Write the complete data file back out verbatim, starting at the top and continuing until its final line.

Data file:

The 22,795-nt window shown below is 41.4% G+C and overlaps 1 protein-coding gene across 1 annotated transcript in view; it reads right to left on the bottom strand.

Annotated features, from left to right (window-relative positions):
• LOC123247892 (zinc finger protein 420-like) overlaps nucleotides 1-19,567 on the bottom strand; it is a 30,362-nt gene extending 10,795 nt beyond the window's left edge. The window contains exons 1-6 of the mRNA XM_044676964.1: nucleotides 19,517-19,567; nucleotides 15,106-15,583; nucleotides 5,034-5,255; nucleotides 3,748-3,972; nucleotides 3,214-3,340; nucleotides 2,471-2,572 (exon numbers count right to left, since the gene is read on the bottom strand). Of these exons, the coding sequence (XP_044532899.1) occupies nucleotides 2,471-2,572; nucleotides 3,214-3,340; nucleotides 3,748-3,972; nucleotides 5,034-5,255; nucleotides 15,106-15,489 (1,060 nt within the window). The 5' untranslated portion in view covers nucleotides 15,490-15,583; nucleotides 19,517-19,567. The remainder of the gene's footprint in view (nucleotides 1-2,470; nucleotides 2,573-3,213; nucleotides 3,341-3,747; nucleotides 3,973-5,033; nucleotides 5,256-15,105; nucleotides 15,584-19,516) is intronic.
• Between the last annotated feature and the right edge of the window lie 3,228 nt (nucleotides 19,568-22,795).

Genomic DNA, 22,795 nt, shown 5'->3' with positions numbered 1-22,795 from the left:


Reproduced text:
The 22,795-nt window shown below is 41.4% G+C and overlaps 1 protein-coding gene across 1 annotated transcript in view; it reads right to left on the bottom strand.

Annotated features, from left to right (window-relative positions):
• LOC123247892 (zinc finger protein 420-like) overlaps nucleotides 1-19,567 on the bottom strand; it is a 30,362-nt gene extending 10,795 nt beyond the window's left edge. The window contains exons 1-6 of the mRNA XM_044676964.1: nucleotides 19,517-19,567; nucleotides 15,106-15,583; nucleotides 5,034-5,255; nucleotides 3,748-3,972; nucleotides 3,214-3,340; nucleotides 2,471-2,572 (exon numbers count right to left, since the gene is read on the bottom strand). Of these exons, the coding sequence (XP_044532899.1) occupies nucleotides 2,471-2,572; nucleotides 3,214-3,340; nucleotides 3,748-3,972; nucleotides 5,034-5,255; nucleotides 15,106-15,489 (1,060 nt within the window). The 5' untranslated portion in view covers nucleotides 15,490-15,583; nucleotides 19,517-19,567. The remainder of the gene's footprint in view (nucleotides 1-2,470; nucleotides 2,573-3,213; nucleotides 3,341-3,747; nucleotides 3,973-5,033; nucleotides 5,256-15,105; nucleotides 15,584-19,516) is intronic.
• Between the last annotated feature and the right edge of the window lie 3,228 nt (nucleotides 19,568-22,795).

Genomic DNA, 22,795 nt, shown 5'->3' with positions numbered 1-22,795 from the left: